IMR Press / EJGO / Volume 20 / Issue 3 / pii/1999147

European Journal of Gynaecological Oncology (EJGO) is published by IMR Press from Volume 40 Issue 1 (2019). Previous articles were published by another publisher on a subscription basis, and they are hosted by IMR Press on as a courtesy and upon agreement with S.O.G.

Original Research

Malignant melanoma ofthe vulva: report of six cases and review of the literature

Show Less
1 Unit of Gynecologic Oncology, Department of Obstetrics and Gynecology, Soroka Medical Center and Faculty of Health Sciences, Ben-Gurion University of the Negev, Beer-Sheva, Israel
2 Department of Obstetrics and Gynecology, Kaplan Medical Center, Rehovot, Israel
Eur. J. Gynaecol. Oncol. 1999, 20(3), 182–186;
Published: 10 June 1999

Six patients with vulvar malignant melanoma are reported. They accounted for 5.2% of all females with vulvar malignancies diagnosed in the south of Israel between 1961 and 1997. Age ranged from 25 to 66 years. Presenting symptoms were pruritus, bleeding and ulcer. Lesion originated in the labia minora in four patients and the labia manora in two, and lesion size ranged from 1 to 8 cm. Five patients had nodular melanoma, and one had superficial spreading melanoma. Breslow depth ranged from 2.5 to 8 mm, Clark level was IV in four patients and III in two, and Chung level was IV in all patients. Two patients had radical vulvectomy and bilateral groin lymphadenectomy, one had wide local excision, and one refused surgery. The two patients who had radical hemi-vulvectomy and bilateral groin lymphadenectomy were given adjuvant active specific immunotherapy with allogeneic vaccine and have survived disease-free, whereas the remaining four patients died of disease. It is concluded that vulvar malignant melanoma is a rare and aggressive tumor. For patients who present with deep lesions (Breslow depth > 0.76 mm, Clark level > II, Chung level> II) the recommended treatment is wide radical local excision (or at the most, radical hemivulvectomy) and bilateral groin lympha­denectomy.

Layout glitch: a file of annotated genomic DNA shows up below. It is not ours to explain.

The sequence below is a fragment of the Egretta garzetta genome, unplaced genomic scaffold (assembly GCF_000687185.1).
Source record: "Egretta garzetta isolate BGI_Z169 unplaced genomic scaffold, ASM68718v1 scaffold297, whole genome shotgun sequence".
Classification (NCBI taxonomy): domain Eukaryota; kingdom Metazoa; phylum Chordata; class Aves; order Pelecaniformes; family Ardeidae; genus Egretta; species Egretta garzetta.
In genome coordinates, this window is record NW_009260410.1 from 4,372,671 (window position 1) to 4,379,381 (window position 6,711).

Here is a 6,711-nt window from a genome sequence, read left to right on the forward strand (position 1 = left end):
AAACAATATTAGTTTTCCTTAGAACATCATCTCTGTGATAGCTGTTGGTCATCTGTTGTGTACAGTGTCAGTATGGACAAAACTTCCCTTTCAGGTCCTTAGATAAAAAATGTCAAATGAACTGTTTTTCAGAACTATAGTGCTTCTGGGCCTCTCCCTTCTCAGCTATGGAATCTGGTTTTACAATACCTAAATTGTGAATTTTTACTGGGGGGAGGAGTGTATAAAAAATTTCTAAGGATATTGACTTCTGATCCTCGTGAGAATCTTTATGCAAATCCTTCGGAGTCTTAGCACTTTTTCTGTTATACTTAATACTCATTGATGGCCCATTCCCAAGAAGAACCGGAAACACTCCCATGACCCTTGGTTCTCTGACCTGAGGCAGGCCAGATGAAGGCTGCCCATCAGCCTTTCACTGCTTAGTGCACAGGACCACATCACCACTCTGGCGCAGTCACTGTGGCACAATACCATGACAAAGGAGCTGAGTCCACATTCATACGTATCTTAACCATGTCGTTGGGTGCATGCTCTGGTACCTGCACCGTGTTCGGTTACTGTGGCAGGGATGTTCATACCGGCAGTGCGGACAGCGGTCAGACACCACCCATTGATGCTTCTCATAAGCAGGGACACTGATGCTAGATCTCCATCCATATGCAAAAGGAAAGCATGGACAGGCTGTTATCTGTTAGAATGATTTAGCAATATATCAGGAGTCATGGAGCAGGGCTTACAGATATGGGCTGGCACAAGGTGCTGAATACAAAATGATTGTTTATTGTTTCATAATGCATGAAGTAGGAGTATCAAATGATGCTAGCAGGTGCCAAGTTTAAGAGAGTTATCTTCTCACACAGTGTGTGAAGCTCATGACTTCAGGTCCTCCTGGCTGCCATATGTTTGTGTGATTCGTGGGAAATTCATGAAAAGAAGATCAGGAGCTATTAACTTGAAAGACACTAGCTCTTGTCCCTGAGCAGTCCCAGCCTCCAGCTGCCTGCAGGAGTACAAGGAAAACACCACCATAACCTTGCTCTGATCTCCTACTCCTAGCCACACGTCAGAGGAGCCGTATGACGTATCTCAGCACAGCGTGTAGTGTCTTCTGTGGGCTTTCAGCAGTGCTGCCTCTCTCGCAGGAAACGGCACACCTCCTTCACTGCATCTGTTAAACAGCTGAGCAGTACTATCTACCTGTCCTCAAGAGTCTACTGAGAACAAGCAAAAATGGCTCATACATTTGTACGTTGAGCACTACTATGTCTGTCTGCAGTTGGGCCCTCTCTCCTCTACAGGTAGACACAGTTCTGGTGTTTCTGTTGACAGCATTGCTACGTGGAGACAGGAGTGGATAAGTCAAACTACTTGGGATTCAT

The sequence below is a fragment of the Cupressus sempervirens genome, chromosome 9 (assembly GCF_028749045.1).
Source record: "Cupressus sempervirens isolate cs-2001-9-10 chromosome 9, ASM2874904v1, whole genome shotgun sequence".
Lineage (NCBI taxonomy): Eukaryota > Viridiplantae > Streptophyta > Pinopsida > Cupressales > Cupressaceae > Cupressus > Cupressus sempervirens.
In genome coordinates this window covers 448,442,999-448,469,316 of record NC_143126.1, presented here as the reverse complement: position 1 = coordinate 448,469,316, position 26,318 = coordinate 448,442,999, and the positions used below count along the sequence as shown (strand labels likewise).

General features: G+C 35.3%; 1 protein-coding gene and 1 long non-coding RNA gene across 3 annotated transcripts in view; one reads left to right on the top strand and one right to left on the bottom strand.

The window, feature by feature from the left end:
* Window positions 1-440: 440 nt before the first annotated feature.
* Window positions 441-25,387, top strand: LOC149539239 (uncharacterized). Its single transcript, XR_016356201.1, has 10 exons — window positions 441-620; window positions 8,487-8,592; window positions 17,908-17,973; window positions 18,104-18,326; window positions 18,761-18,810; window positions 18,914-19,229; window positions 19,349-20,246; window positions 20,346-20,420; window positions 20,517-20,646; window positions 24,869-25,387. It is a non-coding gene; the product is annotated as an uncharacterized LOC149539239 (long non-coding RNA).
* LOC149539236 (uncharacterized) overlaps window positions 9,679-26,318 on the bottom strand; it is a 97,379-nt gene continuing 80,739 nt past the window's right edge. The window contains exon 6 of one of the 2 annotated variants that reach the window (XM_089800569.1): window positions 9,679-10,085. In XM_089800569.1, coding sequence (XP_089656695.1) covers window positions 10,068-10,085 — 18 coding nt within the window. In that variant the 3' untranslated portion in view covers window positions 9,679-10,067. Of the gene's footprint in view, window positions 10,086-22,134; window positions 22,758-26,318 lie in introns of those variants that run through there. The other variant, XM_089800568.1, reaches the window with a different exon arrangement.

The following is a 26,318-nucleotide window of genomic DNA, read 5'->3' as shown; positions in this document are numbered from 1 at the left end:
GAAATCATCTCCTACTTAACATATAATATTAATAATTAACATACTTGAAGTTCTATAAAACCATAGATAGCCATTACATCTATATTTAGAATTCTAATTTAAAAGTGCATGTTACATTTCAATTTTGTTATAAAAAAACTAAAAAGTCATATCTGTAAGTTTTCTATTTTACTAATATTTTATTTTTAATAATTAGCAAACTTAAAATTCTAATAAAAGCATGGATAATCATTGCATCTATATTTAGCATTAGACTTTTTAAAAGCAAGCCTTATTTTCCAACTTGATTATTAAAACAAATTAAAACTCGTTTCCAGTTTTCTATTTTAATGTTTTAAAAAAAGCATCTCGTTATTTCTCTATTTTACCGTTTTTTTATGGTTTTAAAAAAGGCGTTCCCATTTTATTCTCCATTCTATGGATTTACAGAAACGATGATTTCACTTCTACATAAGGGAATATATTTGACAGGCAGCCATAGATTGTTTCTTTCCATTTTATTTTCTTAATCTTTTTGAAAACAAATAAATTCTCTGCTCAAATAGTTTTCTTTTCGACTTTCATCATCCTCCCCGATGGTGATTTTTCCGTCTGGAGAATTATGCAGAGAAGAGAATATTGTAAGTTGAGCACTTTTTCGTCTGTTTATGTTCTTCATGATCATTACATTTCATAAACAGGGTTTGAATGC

Local excision
Groin lymphadenectomy
Back to top